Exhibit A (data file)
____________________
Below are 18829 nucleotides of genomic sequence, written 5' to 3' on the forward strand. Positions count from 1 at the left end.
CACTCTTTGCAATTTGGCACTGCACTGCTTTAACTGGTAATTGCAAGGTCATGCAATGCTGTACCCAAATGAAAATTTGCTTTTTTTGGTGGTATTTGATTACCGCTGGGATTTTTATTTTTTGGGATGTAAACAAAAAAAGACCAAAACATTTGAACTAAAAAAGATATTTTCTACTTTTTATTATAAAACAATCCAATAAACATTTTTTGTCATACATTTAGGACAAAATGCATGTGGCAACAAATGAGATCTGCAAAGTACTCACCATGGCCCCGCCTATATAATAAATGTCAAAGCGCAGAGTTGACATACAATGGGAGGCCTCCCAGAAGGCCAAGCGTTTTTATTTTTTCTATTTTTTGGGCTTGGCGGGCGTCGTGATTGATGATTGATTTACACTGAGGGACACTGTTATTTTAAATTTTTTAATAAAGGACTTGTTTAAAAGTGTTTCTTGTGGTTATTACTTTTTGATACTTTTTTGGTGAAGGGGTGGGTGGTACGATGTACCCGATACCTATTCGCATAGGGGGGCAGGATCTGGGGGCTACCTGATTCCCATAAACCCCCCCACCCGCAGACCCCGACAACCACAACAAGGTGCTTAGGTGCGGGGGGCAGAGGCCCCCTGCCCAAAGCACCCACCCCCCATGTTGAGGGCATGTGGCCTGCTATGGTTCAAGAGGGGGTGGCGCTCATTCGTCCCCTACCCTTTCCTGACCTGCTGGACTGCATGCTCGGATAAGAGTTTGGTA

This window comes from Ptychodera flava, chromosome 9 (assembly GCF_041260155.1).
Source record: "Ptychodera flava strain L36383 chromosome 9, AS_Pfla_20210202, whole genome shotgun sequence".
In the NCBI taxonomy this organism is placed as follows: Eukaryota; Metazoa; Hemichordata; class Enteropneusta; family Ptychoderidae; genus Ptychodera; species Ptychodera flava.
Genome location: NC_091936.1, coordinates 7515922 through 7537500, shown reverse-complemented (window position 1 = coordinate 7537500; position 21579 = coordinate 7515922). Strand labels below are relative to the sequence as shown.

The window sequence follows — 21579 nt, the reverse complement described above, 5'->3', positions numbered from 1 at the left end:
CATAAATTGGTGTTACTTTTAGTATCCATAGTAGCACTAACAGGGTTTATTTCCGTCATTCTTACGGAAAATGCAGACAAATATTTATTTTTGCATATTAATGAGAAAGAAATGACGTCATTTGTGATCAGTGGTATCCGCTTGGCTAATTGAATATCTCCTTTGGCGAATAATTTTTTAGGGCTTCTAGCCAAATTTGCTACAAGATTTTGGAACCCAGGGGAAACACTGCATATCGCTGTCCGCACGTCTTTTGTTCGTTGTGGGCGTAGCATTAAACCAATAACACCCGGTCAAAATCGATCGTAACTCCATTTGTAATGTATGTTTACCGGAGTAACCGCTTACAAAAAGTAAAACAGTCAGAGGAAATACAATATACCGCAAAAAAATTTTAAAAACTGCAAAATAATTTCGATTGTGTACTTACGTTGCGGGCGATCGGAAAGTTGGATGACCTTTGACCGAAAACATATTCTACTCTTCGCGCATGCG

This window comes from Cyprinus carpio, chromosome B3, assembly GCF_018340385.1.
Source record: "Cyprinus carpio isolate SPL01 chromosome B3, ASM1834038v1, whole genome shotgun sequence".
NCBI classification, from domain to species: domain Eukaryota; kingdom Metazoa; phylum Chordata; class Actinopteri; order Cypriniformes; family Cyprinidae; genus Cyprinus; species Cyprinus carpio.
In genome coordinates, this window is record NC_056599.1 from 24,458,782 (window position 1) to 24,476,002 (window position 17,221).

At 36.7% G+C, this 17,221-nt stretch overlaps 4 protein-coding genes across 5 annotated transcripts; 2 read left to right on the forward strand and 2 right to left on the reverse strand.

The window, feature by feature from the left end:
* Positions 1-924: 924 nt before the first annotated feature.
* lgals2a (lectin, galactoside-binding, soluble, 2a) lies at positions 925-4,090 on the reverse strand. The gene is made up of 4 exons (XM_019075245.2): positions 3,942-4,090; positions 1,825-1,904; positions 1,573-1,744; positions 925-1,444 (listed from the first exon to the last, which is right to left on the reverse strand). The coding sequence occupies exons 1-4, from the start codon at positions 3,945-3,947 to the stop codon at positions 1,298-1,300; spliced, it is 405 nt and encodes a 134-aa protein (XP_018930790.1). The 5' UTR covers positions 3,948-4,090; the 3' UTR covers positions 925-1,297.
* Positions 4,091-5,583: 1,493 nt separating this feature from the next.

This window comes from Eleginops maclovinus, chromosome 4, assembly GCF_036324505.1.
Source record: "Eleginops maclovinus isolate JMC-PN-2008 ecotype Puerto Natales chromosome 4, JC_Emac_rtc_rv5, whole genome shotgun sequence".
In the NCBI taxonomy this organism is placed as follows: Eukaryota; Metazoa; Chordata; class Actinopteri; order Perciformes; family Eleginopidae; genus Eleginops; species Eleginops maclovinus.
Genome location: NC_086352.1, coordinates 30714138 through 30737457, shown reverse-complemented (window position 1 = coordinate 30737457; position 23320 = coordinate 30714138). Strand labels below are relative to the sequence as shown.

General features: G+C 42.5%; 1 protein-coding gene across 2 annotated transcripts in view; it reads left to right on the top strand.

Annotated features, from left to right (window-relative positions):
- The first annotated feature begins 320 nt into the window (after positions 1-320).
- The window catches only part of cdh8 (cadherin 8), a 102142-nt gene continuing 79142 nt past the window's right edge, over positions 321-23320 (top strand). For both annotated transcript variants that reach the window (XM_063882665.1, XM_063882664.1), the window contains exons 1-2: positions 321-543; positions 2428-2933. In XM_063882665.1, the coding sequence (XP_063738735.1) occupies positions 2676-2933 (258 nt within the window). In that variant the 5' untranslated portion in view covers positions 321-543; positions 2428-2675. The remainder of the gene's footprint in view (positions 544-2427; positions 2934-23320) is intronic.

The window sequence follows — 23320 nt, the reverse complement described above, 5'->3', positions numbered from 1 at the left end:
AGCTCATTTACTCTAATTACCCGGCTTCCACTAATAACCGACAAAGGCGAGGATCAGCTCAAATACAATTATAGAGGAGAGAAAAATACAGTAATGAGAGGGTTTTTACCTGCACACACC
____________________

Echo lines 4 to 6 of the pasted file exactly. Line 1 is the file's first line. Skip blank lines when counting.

Source record: "Ptychodera flava strain L36383 chromosome 9, AS_Pfla_20210202, whole genome shotgun sequence".
In the NCBI taxonomy this organism is placed as follows: Eukaryota; Metazoa; Hemichordata; class Enteropneusta; family Ptychoderidae; genus Ptychodera; species Ptychodera flava.
Genome location: NC_091936.1, coordinates 7515922 through 7537500, shown reverse-complemented (window position 1 = coordinate 7537500; position 21579 = coordinate 7515922). Strand labels below are relative to the sequence as shown.